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UK ‘running to catch up’ with nuclear power

The UK should have done more to boost nuclear power “years ago” and is “running to catch up”, a minister has conceded.

Andrew Bowie, the nuclear minister, said he made “no bones” about the fact the Government is making up for lost ground with new funds for skills and jobs aimed at shoring up Britain’s energy security in the wake of the Ukraine war.

He also said the multi-million pound investment will help “refresh” the UK’s sea deterrent – as it will provide a boost to the nuclear workforce.

On Monday, Rishi Sunak, the Prime Minister, is to declare a “critical national endeavour” to secure the future of Britain’s nuclear sector, with an immediate cash injection of £20 million to support growth in Barrow-in-Furness, the Cumbrian town that is home to the UK’s Astute-class submarines and Dreadnought programme.

This will be ramped up by a minimum of £20 million a year over the next decade to “make Barrow an even more attractive place to live, work, and build a nuclear career”.

The Government is also partnering with industry leaders including BAE Systems, Rolls-Royce, EDF and Babcock to invest around £763 million in skills, jobs and education by 2030.

No 10 hopes the money will create more than 8,000 career opportunities to help fill 40,000 new roles by the end of the decade.

Andrew Bowie said ministers had "full confidence" in the UK's sea deterrent but acknowledged it was in need of a "refresh" - Justin Ng/Avalon

Andrew Bowie said ministers had “full confidence” in the UK’s sea deterrent but acknowledged it was in need of a “refresh” – Justin Ng/Avalon

Speaking to Times Radio, Mr Bowie acknowledged that the UK is now playing “catch up” after years of delay.

“I make no bones about it, we should have done this years ago, we are running to catch up but we have just this year delivered our civil nuclear road map, we have announced our intention to build a third gigawatt project [and] we are investing £350 million in new nuclear power to ease Vladimir Putin out of the nuclear fuels market,” he said.

“We are absolutely committed to delivering small modular reactors through our competition which will conclude this year.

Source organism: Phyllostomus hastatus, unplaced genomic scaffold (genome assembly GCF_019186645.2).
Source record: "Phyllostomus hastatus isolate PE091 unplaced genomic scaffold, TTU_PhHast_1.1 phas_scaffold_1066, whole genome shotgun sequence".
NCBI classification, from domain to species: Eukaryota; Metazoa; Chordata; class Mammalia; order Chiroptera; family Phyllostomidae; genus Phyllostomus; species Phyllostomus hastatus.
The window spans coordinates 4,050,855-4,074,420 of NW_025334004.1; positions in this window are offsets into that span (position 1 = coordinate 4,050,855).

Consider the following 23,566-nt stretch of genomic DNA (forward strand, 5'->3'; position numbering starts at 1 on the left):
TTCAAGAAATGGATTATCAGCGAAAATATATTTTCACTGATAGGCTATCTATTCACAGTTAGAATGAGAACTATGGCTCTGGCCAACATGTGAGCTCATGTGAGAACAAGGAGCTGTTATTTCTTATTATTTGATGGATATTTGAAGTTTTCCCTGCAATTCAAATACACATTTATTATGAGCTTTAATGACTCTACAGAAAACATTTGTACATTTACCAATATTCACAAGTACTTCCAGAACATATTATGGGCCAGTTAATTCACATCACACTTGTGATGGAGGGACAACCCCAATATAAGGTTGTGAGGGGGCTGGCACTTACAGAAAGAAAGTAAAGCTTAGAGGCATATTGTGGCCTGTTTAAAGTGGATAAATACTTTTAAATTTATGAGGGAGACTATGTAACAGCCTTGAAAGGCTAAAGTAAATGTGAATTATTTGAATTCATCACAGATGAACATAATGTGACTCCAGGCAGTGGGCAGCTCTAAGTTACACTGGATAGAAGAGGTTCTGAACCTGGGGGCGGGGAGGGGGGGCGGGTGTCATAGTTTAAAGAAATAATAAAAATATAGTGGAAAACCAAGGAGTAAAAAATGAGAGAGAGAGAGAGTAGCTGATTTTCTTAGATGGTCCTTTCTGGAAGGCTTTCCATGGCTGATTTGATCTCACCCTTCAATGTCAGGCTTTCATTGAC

“But of course this should have been done years ago which is why we are having to take the action in the way that we are right now.”

He said ministers had “full confidence” in the UK’s sea deterrent but acknowledged it was in need of a “refresh”.

When it was put to him Britain’s nuclear submarine fleet was feeling the strain, he said: “We have got full confidence in our submariners, in the Royal Navy and in our ability to maintain our continuous at sea deterrent, something we have been doing for over 55 years.

“But it is time for a refresh, that is why we have such an ambitious programme in the Dreadnought programme, combined with our Aukus programme and our civil nuclear defence projects.

“That is why we are making the announcement that we are today to increase our workforce here, delivering these nuclear projects, by about 40,000 people.”

Mr Sunak went on to give a far more positive assessment of the Tories’ record in an apparent rebuttal of Mr Bowie’s comments.

Asked about the energy minister’s remarks later on Monday, he told reporters at BAE Systems Submarines in Barrow: “What we have seen under the Conservatives has been a renaissance in the nuclear industry and that’s because the Conservative Party is one that unequivocally backs nuclear power and our nuclear deterrent.”

He added: “These decisions do take time, but if you look at what’s happened since 2010, we have green-lighted Sizewell C [and] Hinkley Point, so two nuclear power stations, we are making progress on small modular reactors and we have recommitted to our nuclear deterrent and a new generation of nuclear submarines and a replacement warhead.

“All of that has happened under a Conservative Government.”

Source: The Telegraph